Uluwatu was my favorite temple, explicitly for the view. The temple sits on top of a cliff with crashing waves below. This temple has monkeys roaming free, like monkey forest, but they were more aggressive here. Even with me being the only visitor for the first hour, one showed his teeth, letting me know he didn’t care to have his picture taken. 😉 Lighting was really strong the day I went, even for 8am. I needed to do some Photoshop magic to get the colors and highlights balanced.

Luhur Uluwatu Temple  Luhur Uluwatu Temple


ULUN DANU 


Ulun Danu Temple   Ulun Danu Temple

When I think of temples in Bali this is the one that comes to my mind, Ulun Danu. It’s the one that I see the most pictures of on the Internet. Although after going there, I didn’t expect it to be so small. There are two temples on the small island it inhabits. I got there around 10am, and it was packed with visitors taking selfies. If you don’t want a selfie, you can hire one of the many cameramen selling souvenir photographs to take one for you. You can also rent canoes and paddle boats to tour the lake and there’s a small playground for kids to play on.

Ulun Danu Temple    Canoes and paddle boats at Ulun Danu Temple


TAMAN AYUN 


 Taman Ayun Temple

Taman Ayun is dubbed the floating temple because it’s surrounded by a big fish pond. You’re welcomed onto the temple grounds entering through a beautiful garden. Once inside, the temple was a little hard to photograph because it’s surrounded by a big concrete wall. This left little room for mobility and angles, so I played around with taking some shots through the holes in the wall.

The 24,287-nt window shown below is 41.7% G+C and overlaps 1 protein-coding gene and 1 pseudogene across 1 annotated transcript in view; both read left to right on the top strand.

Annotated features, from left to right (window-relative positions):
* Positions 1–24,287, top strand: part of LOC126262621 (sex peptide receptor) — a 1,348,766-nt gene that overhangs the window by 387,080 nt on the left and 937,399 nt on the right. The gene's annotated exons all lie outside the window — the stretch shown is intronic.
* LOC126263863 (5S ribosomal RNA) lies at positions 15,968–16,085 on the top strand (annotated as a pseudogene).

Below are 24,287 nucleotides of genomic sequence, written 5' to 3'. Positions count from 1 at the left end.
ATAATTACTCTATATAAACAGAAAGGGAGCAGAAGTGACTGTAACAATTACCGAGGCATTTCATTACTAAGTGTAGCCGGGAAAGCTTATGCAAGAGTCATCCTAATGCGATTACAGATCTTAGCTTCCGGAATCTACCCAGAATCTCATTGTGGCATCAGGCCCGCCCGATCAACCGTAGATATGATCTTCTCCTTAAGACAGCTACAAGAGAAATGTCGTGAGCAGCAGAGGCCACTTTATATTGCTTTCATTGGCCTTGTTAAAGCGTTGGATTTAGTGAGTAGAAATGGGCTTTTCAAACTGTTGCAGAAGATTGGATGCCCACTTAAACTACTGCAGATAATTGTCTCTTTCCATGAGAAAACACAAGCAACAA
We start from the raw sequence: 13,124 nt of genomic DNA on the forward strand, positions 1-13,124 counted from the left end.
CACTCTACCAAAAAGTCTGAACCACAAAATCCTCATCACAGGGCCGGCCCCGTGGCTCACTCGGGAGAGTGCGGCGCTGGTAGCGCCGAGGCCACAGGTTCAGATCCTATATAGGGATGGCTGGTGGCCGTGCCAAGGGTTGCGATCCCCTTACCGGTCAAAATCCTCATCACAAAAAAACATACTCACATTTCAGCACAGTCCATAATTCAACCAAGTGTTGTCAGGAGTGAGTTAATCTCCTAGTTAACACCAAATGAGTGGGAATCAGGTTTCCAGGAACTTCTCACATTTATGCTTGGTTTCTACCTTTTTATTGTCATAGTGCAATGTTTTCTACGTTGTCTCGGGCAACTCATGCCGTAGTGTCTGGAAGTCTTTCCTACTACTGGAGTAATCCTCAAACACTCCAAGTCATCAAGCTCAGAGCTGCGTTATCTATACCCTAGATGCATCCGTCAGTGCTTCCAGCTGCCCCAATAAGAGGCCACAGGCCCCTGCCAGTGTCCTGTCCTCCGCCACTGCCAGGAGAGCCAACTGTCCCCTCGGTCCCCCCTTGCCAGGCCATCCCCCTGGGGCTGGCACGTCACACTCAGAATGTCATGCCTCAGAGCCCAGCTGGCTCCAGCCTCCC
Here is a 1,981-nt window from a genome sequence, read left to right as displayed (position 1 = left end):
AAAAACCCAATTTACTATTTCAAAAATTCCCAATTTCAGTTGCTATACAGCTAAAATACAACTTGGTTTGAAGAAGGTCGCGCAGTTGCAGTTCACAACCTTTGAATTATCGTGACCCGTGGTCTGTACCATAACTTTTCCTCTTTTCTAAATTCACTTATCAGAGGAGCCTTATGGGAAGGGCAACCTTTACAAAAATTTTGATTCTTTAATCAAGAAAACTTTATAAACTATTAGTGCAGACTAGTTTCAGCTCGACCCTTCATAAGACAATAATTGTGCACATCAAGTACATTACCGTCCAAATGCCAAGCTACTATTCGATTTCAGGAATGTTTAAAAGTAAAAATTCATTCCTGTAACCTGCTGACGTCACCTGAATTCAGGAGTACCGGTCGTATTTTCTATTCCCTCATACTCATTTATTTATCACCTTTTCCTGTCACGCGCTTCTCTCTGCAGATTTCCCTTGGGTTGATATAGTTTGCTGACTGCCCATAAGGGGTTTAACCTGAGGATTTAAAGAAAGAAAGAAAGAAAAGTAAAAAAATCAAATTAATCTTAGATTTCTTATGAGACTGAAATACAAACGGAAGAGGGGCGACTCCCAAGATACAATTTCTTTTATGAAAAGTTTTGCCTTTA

Taman Ayun Temple   Taman Ayun Temple

 Taman Ayun Temple

All the temples charge a minimal donation to go inside. The temples I visited charged a donation between 15,000 – 30,000Rp ($1.50-$3.00 USD)

Dancing around the World… Balinese Dancers

The Spirit of Bali - Balinese Dancers - Ubud, Bali

Want to be entranced for an hour? Go to a Balinese Dance Performance. Balinese dance is an ancient dance tradition native to Bali Island. I loved the first one so much that I went to two!

Balinese Dancers - Spirit of Bali

Right from the opening number I was mesmerized. The girls come out dressed in colorful costumes dancing in unison. They dance with their whole body with the focus being their face and hands. Their facial expressions are intense!   Balinese Dancers perform most nights at many of the temples around Bali.  There are about five different performances you can see.  Signs are posted outside of the temples which will tell you which dance is being performed and what day of the week.